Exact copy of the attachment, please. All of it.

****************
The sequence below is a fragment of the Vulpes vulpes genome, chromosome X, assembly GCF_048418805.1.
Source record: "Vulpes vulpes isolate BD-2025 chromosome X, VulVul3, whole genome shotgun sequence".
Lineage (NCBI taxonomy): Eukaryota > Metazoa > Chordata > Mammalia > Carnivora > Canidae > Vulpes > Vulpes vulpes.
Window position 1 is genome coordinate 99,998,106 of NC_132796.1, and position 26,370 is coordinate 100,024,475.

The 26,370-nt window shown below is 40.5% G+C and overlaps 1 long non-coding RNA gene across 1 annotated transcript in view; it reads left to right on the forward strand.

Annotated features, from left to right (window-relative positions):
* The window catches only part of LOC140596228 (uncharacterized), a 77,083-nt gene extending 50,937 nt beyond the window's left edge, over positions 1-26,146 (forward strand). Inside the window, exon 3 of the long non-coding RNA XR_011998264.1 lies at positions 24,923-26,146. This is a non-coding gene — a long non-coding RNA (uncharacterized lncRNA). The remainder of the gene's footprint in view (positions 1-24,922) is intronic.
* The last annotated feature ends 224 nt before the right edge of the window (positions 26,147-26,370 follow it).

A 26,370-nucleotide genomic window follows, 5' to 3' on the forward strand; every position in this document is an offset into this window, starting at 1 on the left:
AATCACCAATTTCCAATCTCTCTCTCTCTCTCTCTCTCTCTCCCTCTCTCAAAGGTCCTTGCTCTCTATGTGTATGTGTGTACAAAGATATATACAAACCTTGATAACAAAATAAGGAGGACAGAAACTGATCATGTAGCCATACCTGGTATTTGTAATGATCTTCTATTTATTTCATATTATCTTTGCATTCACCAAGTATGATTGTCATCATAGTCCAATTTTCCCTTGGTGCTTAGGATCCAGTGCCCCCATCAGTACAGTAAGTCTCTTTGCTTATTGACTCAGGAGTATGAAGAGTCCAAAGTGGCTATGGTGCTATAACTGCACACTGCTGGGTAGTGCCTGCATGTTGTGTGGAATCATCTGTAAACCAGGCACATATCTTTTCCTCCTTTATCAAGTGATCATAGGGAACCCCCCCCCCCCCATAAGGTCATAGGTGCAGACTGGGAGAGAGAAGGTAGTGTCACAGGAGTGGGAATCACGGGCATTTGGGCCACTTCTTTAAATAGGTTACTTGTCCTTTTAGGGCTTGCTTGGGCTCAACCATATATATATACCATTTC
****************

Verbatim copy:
The sequence below is a fragment of the Vulpes vulpes genome, chromosome X, assembly GCF_048418805.1.
Source record: "Vulpes vulpes isolate BD-2025 chromosome X, VulVul3, whole genome shotgun sequence".
Lineage (NCBI taxonomy): Eukaryota > Metazoa > Chordata > Mammalia > Carnivora > Canidae > Vulpes > Vulpes vulpes.
Window position 1 is genome coordinate 99,998,106 of NC_132796.1, and position 26,370 is coordinate 100,024,475.

The 26,370-nt window shown below is 40.5% G+C and overlaps 1 long non-coding RNA gene across 1 annotated transcript in view; it reads left to right on the forward strand.

Annotated features, from left to right (window-relative positions):
* The window catches only part of LOC140596228 (uncharacterized), a 77,083-nt gene extending 50,937 nt beyond the window's left edge, over positions 1-26,146 (forward strand). Inside the window, exon 3 of the long non-coding RNA XR_011998264.1 lies at positions 24,923-26,146. This is a non-coding gene — a long non-coding RNA (uncharacterized lncRNA). The remainder of the gene's footprint in view (positions 1-24,922) is intronic.
* The last annotated feature ends 224 nt before the right edge of the window (positions 26,147-26,370 follow it).

A 26,370-nucleotide genomic window follows, 5' to 3' on the forward strand; every position in this document is an offset into this window, starting at 1 on the left:
AATCACCAATTTCCAATCTCTCTCTCTCTCTCTCTCTCTCTCCCTCTCTCAAAGGTCCTTGCTCTCTATGTGTATGTGTGTACAAAGATATATACAAACCTTGATAACAAAATAAGGAGGACAGAAACTGATCATGTAGCCATACCTGGTATTTGTAATGATCTTCTATTTATTTCATATTATCTTTGCATTCACCAAGTATGATTGTCATCATAGTCCAATTTTCCCTTGGTGCTTAGGATCCAGTGCCCCCATCAGTACAGTAAGTCTCTTTGCTTATTGACTCAGGAGTATGAAGAGTCCAAAGTGGCTATGGTGCTATAACTGCACACTGCTGGGTAGTGCCTGCATGTTGTGTGGAATCATCTGTAAACCAGGCACATATCTTTTCCTCCTTTATCAAGTGATCATAGGGAACCCCCCCCCCCCCATAAGGTCATAGGTGCAGACTGGGAGAGAGAAGGTAGTGTCACAGGAGTGGGAATCACGGGCATTTGGGCCACTTCTTTAAATAGGTTACTTGTCCTTTTAGGGCTTGCTTGGGCTCAACCATATATATATACCATTTC